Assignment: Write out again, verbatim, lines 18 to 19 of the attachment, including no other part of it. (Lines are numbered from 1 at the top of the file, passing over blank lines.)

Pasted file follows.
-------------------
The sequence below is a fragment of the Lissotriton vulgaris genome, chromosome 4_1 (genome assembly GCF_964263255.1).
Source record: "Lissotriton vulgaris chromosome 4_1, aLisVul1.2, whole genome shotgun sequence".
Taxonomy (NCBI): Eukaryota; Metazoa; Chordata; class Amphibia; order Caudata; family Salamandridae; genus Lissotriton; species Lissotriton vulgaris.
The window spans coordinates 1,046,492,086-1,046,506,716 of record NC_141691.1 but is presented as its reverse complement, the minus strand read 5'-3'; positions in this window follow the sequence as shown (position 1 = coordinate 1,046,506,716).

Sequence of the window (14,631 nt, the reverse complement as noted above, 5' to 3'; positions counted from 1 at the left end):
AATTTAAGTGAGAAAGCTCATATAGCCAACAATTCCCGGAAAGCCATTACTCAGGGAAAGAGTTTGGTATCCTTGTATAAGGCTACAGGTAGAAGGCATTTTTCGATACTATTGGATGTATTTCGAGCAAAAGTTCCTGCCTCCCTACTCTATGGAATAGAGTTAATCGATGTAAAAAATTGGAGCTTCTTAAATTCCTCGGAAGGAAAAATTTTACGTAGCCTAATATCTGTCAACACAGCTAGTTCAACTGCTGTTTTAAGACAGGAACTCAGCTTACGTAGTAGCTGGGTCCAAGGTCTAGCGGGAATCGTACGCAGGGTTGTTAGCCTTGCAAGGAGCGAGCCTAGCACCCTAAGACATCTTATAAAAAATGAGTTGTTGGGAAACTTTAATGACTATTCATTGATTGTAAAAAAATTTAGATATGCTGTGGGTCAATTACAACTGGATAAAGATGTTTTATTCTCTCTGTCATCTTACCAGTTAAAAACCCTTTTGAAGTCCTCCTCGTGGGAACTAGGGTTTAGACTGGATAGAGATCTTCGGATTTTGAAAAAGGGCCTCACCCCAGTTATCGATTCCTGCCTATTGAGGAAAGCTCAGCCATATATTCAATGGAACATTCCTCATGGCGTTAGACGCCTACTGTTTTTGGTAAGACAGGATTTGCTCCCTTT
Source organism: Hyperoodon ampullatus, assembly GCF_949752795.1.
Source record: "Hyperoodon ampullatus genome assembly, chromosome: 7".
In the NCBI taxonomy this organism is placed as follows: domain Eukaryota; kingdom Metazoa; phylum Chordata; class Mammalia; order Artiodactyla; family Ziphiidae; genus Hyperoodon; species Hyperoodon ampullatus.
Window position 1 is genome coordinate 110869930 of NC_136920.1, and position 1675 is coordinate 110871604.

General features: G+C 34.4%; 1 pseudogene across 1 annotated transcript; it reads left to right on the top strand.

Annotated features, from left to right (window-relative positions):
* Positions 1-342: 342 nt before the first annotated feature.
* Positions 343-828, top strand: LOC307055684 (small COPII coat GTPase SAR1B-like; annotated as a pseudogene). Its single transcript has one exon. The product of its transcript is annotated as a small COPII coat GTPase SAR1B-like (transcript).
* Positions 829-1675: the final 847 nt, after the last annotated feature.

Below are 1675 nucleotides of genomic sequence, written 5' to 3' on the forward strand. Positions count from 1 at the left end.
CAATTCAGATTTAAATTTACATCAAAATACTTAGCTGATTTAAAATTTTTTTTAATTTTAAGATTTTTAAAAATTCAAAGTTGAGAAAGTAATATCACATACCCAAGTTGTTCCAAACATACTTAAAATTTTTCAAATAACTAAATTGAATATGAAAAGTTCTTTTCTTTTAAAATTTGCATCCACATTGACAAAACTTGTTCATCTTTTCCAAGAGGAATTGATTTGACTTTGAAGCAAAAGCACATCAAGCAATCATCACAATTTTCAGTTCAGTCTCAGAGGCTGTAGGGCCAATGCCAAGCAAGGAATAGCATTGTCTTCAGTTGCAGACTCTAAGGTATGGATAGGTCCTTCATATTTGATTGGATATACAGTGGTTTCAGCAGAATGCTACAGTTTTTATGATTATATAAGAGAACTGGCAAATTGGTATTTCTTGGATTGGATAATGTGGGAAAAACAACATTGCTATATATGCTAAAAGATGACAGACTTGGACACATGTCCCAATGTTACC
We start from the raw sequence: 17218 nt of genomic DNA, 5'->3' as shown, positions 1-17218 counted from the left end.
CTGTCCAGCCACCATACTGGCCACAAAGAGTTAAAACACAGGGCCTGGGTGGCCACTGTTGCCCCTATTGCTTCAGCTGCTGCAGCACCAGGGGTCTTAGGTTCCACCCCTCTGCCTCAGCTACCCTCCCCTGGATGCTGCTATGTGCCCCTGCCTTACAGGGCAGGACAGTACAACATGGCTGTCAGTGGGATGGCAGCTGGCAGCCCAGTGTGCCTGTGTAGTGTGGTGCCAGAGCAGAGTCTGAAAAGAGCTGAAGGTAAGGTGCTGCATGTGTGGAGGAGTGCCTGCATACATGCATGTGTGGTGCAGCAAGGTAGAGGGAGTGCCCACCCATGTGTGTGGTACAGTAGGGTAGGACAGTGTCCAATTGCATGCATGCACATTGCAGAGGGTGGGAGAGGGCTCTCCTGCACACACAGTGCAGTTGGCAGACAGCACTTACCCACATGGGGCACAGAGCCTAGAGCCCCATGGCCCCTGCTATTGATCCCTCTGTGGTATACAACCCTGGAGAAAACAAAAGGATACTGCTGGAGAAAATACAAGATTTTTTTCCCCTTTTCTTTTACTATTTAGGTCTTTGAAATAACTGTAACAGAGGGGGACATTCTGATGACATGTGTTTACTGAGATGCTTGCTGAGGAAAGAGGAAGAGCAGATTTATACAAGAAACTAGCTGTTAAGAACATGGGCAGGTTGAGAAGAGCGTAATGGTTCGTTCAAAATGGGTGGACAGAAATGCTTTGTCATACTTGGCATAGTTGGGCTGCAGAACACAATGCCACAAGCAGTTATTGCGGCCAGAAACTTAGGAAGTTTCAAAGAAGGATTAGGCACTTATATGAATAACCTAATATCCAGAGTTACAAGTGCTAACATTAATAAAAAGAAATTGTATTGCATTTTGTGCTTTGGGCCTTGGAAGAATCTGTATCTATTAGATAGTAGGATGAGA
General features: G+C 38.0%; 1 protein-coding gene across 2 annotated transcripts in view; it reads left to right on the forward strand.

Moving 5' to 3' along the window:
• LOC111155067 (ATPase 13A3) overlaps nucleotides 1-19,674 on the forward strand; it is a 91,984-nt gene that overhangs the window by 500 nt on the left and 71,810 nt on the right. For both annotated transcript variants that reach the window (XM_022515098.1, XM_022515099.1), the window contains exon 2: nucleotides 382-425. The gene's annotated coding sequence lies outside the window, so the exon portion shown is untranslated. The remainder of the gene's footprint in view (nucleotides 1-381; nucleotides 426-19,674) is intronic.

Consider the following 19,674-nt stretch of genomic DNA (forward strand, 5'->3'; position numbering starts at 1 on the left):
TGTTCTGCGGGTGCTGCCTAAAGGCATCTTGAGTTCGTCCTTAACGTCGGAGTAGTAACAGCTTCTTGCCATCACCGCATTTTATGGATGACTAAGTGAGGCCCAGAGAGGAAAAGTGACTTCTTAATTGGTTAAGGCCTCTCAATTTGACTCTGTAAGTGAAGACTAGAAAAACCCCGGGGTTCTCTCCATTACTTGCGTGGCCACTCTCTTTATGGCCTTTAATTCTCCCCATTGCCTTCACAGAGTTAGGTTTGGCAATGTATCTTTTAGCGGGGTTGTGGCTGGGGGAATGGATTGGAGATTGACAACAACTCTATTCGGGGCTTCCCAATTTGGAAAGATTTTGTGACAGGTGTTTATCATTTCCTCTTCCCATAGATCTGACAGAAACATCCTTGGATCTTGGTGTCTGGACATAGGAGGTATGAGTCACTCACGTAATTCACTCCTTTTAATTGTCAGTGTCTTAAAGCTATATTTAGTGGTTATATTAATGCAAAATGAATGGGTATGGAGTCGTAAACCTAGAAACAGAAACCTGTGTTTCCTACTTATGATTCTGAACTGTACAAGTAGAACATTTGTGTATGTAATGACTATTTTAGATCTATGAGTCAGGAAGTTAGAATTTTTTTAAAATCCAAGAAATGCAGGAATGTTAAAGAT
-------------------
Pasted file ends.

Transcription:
We start from the raw sequence: 17218 nt of genomic DNA, 5'->3' as shown, positions 1-17218 counted from the left end.
CTGTCCAGCCACCATACTGGCCACAAAGAGTTAAAACACAGGGCCTGGGTGGCCACTGTTGCCCCTATTGCTTCAGCTGCTGCAGCACCAGGGGTCTTAGGTTCCACCCCTCTGCCTCAGCTACCCTCCCCTGGATGCTGCTATGTGCCCCTGCCTTACAGGGCAGGACAGTACAACATGGCTGTCAGTGGGATGGCAGCTGGCAGCCCAGTGTGCCTGTGTAGTGTGGTGCCAGAGCAGAGTCTGAAAAGAGCTGAAGGTAAGGTGCTGCATGTGTGGAGGAGTGCCTGCATACATGCATGTGTGGTGCAGCAAGGTAGAGGGAGTGCCCACCCATGTGTGTGGTACAGTAGGGTAGGACAGTGTCCAATTGCATGCATGCACATTGCAGAGGGTGGGAGAGGGCTCTCCTGCACACACAGTGCAGTTGGCAGACAGCACTTACCCACATGGGGCACAGAGCCTAGAGCCCCATGGCCCCTGCTATTGATCCCTCTGTGGTATACAACCCTGGAGAAAACAAAAGGATACTGCTGGAGAAAATACAAGATTTTTTTCCCCTTTTCTTTTACTATTTAGGTCTTTGAAATAACTGTAACAGAGGGGGACATTCTGATGACATGTGTTTACTGAGATGCTTGCTGAGGAAAGAGGAAGAGCAGATTTATACAAGAAACTAGCTGTTAAGAACATGGGCAGGTTGAGAAGAGCGTAATGGTTCGTTCAAAATGGGTGGACAGAAATGCTTTGTCATACTTGGCATAGTTGGGCTGCAGAACACAATGCCACAAGCAGTTATTGCGGCCAGAAACTTAGGAAGTTTCAAAGAAGGATTAGGCACTTATATGAATAACCTAATATCCAGAGTTACAAGTGCTAACATTAATAAAAAGAAATTGTATTGCATTTTGTGCTTTGGGCCTTGGAAGAATCTGTATCTATTAGATAGTAGGATGAGA